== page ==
Bolivar by Sean Rubin

bolivar

Originally published in: 2017

What it’s about: The last living dinosaur and the little girl who lives next door and is trying to prove he exists.

What made me pick it up: A coworker gave this five stars on Goodreads so I had to see what all the fuss was about.

My favorite parts: No one has ever really noticed a dinosaur living nearby. Why not? Because they are too busy! It was a gentle reminder to look up once in a while and really notice what’s going on around you. You might see a dinosaur! I also like the tenacity of the little girl. No one believes the dinosaur she keeps talking about exists but she doesn’t give up. Parts of this are hysterical and I won’t ruin the dinosaur’s best joke for you. It’s more illustration heavy than text heavy, which is perfect for beginning or struggling readers. And for avid or older readers, it goes very quickly. I finished it in like 20 minutes tops. Then I immediately checked it out to Abby. It’s so good it must be shared.

Who it’s great for: All ages, but especially curious, imaginative, and/or literacy-challenged young readers.

Erica’s rating: four and a half shells


Find this book in your local library or on Amazon (affiliate link).


 

Slice Harvester by Colin Atrophy Hagendorf

slice

Originally published in: 2015

What it’s about: A chronically drunk punk in his late twenties goes on a quest to eat every pizza in Manhattan and blog about it. His love for New York deepens and he finds meaning for himself and reasons to sober up along the way.

What made me pick it up: Erica left this on my desk for me because I talk about eating pizza a lot.

My favorite things: Okay look, I didn’t grow up in New York so I don’t think that they have the greatest pizza on Earth, but at some points he almost had me convinced. Hagendorf strikes a good balance between backstory, pizza reviews, and the Harvesting experience. He’s self-deprecating but fun.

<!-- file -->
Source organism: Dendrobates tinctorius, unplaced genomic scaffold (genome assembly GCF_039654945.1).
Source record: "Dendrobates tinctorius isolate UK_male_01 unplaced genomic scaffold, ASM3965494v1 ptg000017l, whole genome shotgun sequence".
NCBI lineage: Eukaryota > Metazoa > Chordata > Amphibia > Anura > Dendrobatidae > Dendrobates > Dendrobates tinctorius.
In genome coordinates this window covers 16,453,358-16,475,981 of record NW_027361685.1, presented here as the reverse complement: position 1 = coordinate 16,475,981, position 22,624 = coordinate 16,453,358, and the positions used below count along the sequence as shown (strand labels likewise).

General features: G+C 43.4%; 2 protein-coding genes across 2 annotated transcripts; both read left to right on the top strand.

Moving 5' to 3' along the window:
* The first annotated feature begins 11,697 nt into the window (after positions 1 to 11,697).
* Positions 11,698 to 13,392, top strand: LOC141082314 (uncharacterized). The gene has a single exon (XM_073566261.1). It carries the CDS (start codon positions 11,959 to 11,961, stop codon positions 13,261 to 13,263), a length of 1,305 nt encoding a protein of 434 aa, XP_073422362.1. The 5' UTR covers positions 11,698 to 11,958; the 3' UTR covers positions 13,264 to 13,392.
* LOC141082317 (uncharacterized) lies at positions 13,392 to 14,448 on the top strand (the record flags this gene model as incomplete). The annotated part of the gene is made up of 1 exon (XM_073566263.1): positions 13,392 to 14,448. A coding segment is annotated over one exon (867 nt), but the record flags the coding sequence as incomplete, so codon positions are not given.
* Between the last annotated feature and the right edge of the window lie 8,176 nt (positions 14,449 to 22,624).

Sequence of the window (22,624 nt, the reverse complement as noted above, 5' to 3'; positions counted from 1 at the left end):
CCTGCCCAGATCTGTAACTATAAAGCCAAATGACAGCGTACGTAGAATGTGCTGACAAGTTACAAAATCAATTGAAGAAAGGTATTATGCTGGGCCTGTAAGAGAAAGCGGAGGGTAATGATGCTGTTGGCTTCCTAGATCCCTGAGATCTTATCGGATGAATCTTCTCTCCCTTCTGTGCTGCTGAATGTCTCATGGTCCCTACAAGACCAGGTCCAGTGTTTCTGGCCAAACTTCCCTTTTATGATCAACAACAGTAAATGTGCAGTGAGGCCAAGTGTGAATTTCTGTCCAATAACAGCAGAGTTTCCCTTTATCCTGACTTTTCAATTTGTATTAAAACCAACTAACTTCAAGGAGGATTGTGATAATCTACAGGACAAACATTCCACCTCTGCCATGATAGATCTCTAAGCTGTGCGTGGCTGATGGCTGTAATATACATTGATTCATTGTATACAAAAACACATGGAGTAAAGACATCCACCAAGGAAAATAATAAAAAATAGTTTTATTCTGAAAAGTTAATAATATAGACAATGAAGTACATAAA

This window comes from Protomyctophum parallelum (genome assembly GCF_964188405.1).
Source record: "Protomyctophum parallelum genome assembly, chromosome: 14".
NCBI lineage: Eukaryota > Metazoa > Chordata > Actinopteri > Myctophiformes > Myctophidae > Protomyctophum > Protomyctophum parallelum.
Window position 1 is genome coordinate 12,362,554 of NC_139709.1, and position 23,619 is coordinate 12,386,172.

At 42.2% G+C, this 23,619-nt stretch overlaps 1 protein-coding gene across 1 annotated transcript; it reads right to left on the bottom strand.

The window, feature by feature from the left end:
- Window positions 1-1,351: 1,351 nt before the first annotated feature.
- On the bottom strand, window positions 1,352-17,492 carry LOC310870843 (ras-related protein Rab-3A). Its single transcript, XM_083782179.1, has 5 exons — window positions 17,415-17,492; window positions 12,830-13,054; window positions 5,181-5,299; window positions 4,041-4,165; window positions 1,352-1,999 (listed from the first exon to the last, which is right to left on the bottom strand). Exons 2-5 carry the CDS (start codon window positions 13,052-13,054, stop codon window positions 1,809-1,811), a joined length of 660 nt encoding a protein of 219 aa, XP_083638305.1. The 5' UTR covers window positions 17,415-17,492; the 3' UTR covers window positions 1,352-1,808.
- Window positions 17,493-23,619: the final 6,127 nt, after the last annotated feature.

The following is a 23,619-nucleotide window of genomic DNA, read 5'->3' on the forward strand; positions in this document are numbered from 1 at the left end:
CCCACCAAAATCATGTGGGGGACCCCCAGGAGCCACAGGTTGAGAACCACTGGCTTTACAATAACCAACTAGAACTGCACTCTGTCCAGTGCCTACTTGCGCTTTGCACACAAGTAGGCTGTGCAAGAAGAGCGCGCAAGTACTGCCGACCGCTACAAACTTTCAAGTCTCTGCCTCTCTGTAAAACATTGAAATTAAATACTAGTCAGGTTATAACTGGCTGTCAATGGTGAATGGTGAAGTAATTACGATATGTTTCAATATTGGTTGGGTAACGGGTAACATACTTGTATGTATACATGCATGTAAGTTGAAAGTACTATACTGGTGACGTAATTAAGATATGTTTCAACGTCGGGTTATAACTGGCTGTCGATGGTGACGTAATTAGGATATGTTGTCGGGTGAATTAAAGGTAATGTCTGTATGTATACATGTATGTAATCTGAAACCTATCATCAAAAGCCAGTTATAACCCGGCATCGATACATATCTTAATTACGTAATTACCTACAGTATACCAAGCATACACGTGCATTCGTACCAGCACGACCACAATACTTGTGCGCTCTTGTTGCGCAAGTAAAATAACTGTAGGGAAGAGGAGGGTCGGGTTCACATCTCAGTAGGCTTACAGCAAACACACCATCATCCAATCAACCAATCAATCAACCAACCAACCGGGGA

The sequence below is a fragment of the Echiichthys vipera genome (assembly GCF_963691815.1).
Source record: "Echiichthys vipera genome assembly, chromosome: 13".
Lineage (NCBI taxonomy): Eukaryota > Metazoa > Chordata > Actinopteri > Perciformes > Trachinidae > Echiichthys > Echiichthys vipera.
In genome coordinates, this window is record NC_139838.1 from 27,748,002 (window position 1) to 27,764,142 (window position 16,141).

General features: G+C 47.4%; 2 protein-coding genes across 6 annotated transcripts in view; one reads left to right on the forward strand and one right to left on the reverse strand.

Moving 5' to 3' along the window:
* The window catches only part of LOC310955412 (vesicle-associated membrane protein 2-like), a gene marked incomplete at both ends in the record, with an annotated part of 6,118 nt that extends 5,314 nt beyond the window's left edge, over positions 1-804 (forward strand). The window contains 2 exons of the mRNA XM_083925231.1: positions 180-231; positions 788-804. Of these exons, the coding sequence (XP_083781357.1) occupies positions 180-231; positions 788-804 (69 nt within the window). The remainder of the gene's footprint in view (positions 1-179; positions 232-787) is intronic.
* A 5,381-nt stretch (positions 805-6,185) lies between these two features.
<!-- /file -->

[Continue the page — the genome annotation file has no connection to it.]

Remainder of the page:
Who it’s great for: Fans of food memoirs. People with strong opinions about pizza. Greaseballs, dirtbags, true weirdos, and the people that love them.

Abby’s rating: three-and-a-half-shells


Want a copy? Find one at Amazon (affiliate link) or see if it’s available at a library near you.


Lillian Boxfish Takes a Walk by Kathleen Rooney

9781250113320

Originally published in: 2017

What it’s about: An 85-year-old woman walks around New York City on New Year’s Eve 1984 reminiscing about her 60 years there.

What made me pick it up: It got really good reviews. It had good cover art.

My favorite things: This book wonderfully balances the present Lillian’s experiences in 1980s NYC and Lillian from times gone by. I really liked the spirit of the character – an independent woman when that was still a difficult thing to be, who gets caught off guard by unexpected love, and then sidetracked completely by mental illness. She is feisty and strong and I appreciated her attitude and her indomitable will. You’ll want to be friends with Lillian Boxfish.

Who it’s great for: Fans of New York City. Anyone who has had a feisty grandmother whom they love. Readers looking for a strong female lead and a historical bent in their next novel.

Erica’s rating: four-shells


Pick up a copy at Amazon (affiliate link) or your local library.


 

Zone One by Colson Whitehead

zoneone

Originally published in: 2011

What it’s about: Perfectly mediocre Mark Spitz is part of a small civilian zombie hunting unit tasked with clearing the dead from Long Island. (No, not the Mark Spitz. Although the reference is intentional.)

What made me pick it up: I got impatient waiting for my hold on Whitehead’s National Book Award-winning latest novel, The Underground Railroad, so I grabbed one of his earlier books. I had actually forgotten this one was about zombies.

My favorite things: Whitehead somehow wrote literary fiction about zombies. He asks a lot of interesting questions about what it really means to live in the post-apocalypse having experienced what came before. The characters are plagued by PASD (post-apocalyptic stress disorder), and Whitehead uses his dark humor to consider the emotional and mental toll taken on the zombie hunting survivors. Despite the fact that this is a book about killing zombies, it feels like its about something much more human.

Who it’s great for: Zombie aficionados looking for something a little bit different. Horror fans. Literary readers who want to ease into genre reading.

Abby’s rating: three-and-a-half-shells